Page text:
Whilst Uffizi’s director Eike Schmidt decides if to remove the self portraits from the Vasari Corridor or not, in his attempt to make it accessible to the general public, let us take a look at this extraordinary piece of architecture.
The Vasari Corridor is an enclosed passage which connects Palazzo Vecchio to the Uffizi Gallery, continues along the River Arno, crosses the Ponte Vecchio, snakes its way through the Oltrarno district to finally arrive at Palazzo Pitti.
It took 5 months to build in 1564 by order of Duke Cosimo I de’ Medici. The corridor was commissioned for the wedding of his son Francesco with Joanna of Austria. Cosimo needed a safe place where to move between palaces and avoid the public.
The design was made by Giorgio Vasari, hence the name, who had to face various predicaments such as the Mannelli’s family refusal to have their tower, which was on the way, demolished or altered. In the end, Vasari built the corridor around it. On Ponte Vecchio, instead, there once was a meat market which was moved to avoid its smell reaching the passageway. The butchers were substituted by the goldsmiths who still today maintain their position on the bridge.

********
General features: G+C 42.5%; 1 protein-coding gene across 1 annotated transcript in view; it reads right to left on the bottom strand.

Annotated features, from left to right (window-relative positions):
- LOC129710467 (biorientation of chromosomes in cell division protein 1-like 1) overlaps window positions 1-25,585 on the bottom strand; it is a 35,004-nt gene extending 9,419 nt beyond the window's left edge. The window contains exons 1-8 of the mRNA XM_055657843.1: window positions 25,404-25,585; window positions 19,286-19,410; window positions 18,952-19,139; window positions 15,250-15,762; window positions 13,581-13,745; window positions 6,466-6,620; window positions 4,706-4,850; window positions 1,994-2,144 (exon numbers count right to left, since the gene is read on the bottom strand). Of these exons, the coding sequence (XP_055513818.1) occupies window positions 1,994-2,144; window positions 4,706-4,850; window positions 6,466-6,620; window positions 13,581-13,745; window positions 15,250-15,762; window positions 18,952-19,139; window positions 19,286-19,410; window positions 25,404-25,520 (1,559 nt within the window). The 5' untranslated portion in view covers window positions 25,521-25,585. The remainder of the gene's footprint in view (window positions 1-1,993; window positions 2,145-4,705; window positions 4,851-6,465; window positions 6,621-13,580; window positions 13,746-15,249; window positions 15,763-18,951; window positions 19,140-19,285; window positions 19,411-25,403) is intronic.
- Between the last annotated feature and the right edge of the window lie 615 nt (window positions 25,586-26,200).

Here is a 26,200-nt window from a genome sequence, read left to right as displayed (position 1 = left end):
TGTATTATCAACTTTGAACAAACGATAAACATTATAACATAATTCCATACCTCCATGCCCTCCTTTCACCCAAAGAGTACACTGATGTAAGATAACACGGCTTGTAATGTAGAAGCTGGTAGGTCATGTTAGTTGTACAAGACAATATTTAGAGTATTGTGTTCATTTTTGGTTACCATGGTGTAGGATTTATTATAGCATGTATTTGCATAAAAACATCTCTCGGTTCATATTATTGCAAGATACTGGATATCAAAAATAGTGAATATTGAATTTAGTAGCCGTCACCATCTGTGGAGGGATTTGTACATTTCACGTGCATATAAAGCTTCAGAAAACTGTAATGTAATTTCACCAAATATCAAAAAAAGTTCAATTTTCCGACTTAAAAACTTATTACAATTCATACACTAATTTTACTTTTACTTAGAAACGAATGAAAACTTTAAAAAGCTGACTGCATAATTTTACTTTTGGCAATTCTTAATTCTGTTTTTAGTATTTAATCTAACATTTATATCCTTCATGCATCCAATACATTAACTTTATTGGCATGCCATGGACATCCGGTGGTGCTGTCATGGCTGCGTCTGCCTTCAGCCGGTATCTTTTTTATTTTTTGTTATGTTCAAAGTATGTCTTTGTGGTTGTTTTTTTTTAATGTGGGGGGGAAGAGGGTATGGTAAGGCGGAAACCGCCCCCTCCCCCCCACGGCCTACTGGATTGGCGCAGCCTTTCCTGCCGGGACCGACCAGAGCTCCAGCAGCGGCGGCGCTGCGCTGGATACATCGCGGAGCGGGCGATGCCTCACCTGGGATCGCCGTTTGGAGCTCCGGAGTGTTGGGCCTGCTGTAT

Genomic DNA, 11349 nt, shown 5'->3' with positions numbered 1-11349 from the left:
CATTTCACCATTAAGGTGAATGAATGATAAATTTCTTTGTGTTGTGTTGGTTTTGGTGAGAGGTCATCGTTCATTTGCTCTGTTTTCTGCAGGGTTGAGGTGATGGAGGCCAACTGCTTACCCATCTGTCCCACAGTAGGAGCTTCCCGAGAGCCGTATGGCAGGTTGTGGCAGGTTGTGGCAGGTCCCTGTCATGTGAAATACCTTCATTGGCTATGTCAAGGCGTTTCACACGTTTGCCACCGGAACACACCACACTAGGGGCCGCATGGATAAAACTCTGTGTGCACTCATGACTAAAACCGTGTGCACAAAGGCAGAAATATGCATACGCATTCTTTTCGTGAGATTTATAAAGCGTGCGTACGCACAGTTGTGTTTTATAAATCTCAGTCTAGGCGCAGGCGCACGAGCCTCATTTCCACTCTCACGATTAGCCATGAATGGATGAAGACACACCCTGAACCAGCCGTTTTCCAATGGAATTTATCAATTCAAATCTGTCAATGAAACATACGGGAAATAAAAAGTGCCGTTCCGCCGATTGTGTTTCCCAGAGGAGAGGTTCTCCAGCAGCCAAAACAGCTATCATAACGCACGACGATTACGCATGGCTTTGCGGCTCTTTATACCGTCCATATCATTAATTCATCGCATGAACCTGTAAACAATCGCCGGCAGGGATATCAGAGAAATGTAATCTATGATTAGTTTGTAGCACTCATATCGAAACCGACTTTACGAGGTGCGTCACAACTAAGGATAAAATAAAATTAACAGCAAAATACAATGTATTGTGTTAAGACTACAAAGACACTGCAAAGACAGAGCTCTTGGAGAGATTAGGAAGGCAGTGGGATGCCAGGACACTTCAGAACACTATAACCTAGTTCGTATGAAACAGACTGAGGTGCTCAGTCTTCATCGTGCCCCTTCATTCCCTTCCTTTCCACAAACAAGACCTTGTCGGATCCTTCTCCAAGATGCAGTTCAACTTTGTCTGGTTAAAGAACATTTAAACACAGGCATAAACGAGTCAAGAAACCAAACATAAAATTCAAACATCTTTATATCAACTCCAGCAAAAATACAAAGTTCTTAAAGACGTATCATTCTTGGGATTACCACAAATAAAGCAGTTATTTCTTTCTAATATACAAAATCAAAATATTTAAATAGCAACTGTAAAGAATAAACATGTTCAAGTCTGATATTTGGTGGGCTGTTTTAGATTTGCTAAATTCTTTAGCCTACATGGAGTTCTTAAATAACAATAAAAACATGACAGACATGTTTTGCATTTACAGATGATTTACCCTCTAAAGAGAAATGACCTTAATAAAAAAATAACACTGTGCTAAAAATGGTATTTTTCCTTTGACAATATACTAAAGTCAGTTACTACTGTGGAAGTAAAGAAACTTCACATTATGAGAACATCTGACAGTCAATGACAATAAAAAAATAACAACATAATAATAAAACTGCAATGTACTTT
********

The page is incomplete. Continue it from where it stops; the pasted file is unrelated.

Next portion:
At a certain point, after Ponte Vecchio, the corridor passes over the open gallery of the Church of Santa Felicità. Here Vasari had a balcony made so that Cosimo and his family could follow the services without mixing with the masses.
Today the modern museum itinerary starts from the Uffizi and ends in the Boboli Gardens near the Grotta di Buontalenti. At the present, in the Uffizi section, the Corridor houses a collection of famous self-portraits. Closed most of the time, during the rare moments it is open to the public the tickets are certainly not cheap. Recently, Uffizi director Eike Schmidt has decided to open the Vasari Corridor to the public and is now considering if to invest in a stronger security or to remove the over 1,600 self-portraits to a safer place. These magnificent masterpieces have been collected over the centuries by the various owners of the Uffizi and number among them the self-portraits of Raphael, Filippino Lippi, Hans Holbein, Lavinia Fontana, Gian Lorenzo Bernini, Jacques-Louis David, 3 by Rembrandt, and many, many more. Certainly about time the general public can get a good look at them.